Markings: (8th AF)4 aircraft: "Petie 2nd", Col. John C. Meyer, 487FS, 357FG; "Nooky Booky IV", Maj. "Kit" Carson, 362FS, 357FG; "Lou IV", Thomas J. Christain, 375FS, 361FG; unnamed, Urban L. Drew, 375FS, 361FG.
One could hear the groans across the collective model world when this kit was announced. "Not another P-51D!" "Thirty-six bucks for a 1/48 WWII fighter?" Then the kit arrived, and the groans changed to contentment, and even acclaim, for, at last, a definitive P-51D kit has finally been produced in 1/48th. Tamiya even sweetened the bait by lowering the retail price from $36.00 to $27.00, and judicious shopping can even yield kits at $18.00 with some effort.
The kit features finely recessed panel lines, with judicious use of raised rivets where appropriate. Conponent fit of the major parts is unbelievably good; most parts breakdowns are along panel lines on the actual aircraft, and joints look exactly like the engraved panel lines elsewhere on the kit! The wing-to-fuselage joint, a sore point on other kits, took me all of 15 minutes to bring to the perfection required for a natural metal finish! Accuracy appears to be right on as well, down to the properly offset angle of the vertical fin.
Other good points include the wheel wells, flaps, and ducting. The wheel wells are well detailed, and actually look deep enough to accept the landing gear--a feature often not seen even in the best kits. For the first time, a manufacturer has included flaps that can be positioned down--the pose most often seen in parked P-51s. As for the ducting, radiator screens can be seen when looking up the underwing radiator inlet, and down the waste gate.
Another nice bit of engineering is the propellor. The blades are cemented in after assembling the spinner halves, and are tabbed so that a uniform pitch can be achieved on each blade. The propellor has a poly cap, which secures it to the model while still allowing for easy removal should it be needed for transport or painting.
Cockpit detail is good, not great. I added a few brass goodies to my cockpit and it came out looking nice. Other modelers might want to consider the resin cockpit sets available for this kit. That said, the stock cockpit is adequate for the scale.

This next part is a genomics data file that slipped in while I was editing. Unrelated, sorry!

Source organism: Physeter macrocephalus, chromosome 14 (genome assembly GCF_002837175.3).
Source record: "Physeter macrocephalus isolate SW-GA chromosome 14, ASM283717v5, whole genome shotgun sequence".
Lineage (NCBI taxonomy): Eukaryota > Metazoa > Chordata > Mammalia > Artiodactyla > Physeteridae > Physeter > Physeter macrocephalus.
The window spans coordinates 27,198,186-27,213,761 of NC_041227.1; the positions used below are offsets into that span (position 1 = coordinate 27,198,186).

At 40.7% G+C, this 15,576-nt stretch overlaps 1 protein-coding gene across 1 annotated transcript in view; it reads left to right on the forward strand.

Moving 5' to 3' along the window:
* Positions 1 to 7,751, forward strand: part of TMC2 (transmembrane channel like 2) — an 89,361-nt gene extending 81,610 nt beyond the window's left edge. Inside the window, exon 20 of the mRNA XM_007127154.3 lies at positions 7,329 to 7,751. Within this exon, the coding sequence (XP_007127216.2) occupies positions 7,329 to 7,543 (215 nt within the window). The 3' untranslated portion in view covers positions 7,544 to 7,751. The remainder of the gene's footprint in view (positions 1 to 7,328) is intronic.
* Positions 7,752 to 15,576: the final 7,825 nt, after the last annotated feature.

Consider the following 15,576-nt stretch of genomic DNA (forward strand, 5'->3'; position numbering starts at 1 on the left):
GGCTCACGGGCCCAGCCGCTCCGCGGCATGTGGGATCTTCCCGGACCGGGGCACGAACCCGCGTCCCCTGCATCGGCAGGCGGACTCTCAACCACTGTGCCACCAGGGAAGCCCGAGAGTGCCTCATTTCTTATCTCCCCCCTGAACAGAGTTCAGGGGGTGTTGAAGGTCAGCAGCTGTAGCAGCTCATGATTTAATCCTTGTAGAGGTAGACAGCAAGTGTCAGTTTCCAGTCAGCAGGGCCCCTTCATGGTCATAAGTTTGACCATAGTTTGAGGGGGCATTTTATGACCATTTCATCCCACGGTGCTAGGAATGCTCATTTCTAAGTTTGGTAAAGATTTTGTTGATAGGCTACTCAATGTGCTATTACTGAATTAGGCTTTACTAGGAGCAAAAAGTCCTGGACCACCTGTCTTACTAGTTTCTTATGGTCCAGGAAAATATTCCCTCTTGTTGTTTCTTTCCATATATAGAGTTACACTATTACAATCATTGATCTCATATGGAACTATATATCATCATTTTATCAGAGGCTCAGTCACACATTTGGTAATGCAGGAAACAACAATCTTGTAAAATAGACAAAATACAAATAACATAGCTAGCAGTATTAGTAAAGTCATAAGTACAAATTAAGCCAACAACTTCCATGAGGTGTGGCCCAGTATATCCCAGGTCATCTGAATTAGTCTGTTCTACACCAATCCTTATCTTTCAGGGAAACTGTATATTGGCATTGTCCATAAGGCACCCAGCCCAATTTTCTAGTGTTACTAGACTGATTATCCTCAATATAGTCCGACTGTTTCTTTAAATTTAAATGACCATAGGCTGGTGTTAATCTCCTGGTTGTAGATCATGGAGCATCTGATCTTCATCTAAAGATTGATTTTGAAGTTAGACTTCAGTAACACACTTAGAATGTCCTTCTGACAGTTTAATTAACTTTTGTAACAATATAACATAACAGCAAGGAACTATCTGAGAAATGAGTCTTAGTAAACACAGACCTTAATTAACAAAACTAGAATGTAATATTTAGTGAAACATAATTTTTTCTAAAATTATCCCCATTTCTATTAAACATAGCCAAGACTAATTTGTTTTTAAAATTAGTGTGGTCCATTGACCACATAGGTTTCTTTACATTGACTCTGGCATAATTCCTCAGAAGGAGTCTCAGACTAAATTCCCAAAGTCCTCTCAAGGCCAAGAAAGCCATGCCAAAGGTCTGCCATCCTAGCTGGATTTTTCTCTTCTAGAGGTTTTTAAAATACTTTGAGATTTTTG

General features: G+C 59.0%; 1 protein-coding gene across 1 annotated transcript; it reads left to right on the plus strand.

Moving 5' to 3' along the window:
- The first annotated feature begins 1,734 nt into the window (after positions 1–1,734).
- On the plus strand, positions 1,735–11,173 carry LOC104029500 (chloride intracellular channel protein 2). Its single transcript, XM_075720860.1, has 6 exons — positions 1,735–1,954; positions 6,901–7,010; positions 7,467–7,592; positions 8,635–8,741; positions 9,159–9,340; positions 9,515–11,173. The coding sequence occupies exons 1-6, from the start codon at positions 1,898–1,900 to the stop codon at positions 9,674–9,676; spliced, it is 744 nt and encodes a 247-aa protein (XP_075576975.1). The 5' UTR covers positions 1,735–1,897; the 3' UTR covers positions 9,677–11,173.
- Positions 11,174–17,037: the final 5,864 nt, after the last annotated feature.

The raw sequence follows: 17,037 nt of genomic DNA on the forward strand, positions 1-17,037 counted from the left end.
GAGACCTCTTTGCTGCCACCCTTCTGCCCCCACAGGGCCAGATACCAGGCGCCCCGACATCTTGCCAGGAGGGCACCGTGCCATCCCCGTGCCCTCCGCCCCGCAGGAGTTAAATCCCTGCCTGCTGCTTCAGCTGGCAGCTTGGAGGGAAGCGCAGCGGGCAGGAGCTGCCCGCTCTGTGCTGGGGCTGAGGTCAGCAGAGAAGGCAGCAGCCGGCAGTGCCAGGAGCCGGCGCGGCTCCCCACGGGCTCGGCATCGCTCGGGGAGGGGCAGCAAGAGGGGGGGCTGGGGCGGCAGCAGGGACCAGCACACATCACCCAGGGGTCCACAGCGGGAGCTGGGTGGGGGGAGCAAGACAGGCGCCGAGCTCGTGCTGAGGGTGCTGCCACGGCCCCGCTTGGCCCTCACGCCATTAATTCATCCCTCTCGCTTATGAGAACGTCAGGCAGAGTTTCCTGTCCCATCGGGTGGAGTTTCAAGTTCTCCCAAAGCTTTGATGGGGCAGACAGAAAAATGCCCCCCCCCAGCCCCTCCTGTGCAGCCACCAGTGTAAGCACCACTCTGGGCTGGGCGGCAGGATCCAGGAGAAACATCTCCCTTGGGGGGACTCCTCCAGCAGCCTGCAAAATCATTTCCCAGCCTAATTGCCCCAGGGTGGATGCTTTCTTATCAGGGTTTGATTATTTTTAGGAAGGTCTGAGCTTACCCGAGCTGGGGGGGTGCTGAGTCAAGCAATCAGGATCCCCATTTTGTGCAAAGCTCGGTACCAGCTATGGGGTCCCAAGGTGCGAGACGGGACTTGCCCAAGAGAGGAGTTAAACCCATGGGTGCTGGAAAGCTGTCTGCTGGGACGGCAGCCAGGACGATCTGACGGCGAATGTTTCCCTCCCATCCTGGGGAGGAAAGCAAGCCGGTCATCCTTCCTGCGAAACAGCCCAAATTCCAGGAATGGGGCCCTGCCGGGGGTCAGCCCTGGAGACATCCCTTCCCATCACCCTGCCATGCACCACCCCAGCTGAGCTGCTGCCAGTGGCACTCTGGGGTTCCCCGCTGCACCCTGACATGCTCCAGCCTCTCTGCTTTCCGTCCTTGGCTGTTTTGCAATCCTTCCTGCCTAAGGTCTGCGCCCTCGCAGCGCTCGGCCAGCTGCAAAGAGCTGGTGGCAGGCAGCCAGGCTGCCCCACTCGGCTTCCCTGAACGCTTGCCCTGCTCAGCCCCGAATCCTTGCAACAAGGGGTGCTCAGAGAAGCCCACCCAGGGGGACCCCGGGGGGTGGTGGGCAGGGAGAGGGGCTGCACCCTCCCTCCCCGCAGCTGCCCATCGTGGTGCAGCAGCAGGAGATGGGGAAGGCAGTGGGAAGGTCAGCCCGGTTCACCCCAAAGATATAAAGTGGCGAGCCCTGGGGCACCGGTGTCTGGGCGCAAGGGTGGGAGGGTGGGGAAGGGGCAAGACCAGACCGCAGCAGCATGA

The clear parts are well formed, but the sprue gates go right into the sides of the canopy, and removing the parts without putting permanent mars into the clear is difficult. I found that the best way to address it is to cut the canopies out well away from the surface, and gently sand and polish the nubs down until it is level with the canopy. It is tricky, but it works.Both standard and Dallas-type canopies are provided, so you might try it out on the canopy you don't plan on using first. An alternative might be to try the vacuform canopies that Squadron sells; I haven't tried this myself.
The decals in the first issues of this kit are Tamiya manufactured, and while well printed, they are thick. Then again, you've seen these guys before on after market sheets, so if you want them, use those! I finished mine from Aeromaster sheet 48-12 for a 5th AF aircraft.
Depending on what era and theatre you want to model, it is worth considering the F-51D issue of this kit. The 8th AF kit reviewed here has 2 75G drop tanks for underwing stores. The F-51D has 2 500# bombs, and stub racks for underwing HVARs (and the HVARs, also). If you're doing a late-war PTO aircraft, especially those based on Iwo Jima, the F-51D is the one to use as P-51Ds there often were delivered with HVAR stubs in place. If you're staying in the ETO, get friendly with a guy owning a Tamiya P-51B and see if he'll trade you the tanks from that kit, which are the 110G "paper" tanks favored late in the European war.
This kit is so well engineered, a trained chimpanzee could produce a good
replica! If you are planning your umpteenth P-51D (like Scotty is planning
his umpteenth F-4!) the Tamiya kit is the kit of choice.
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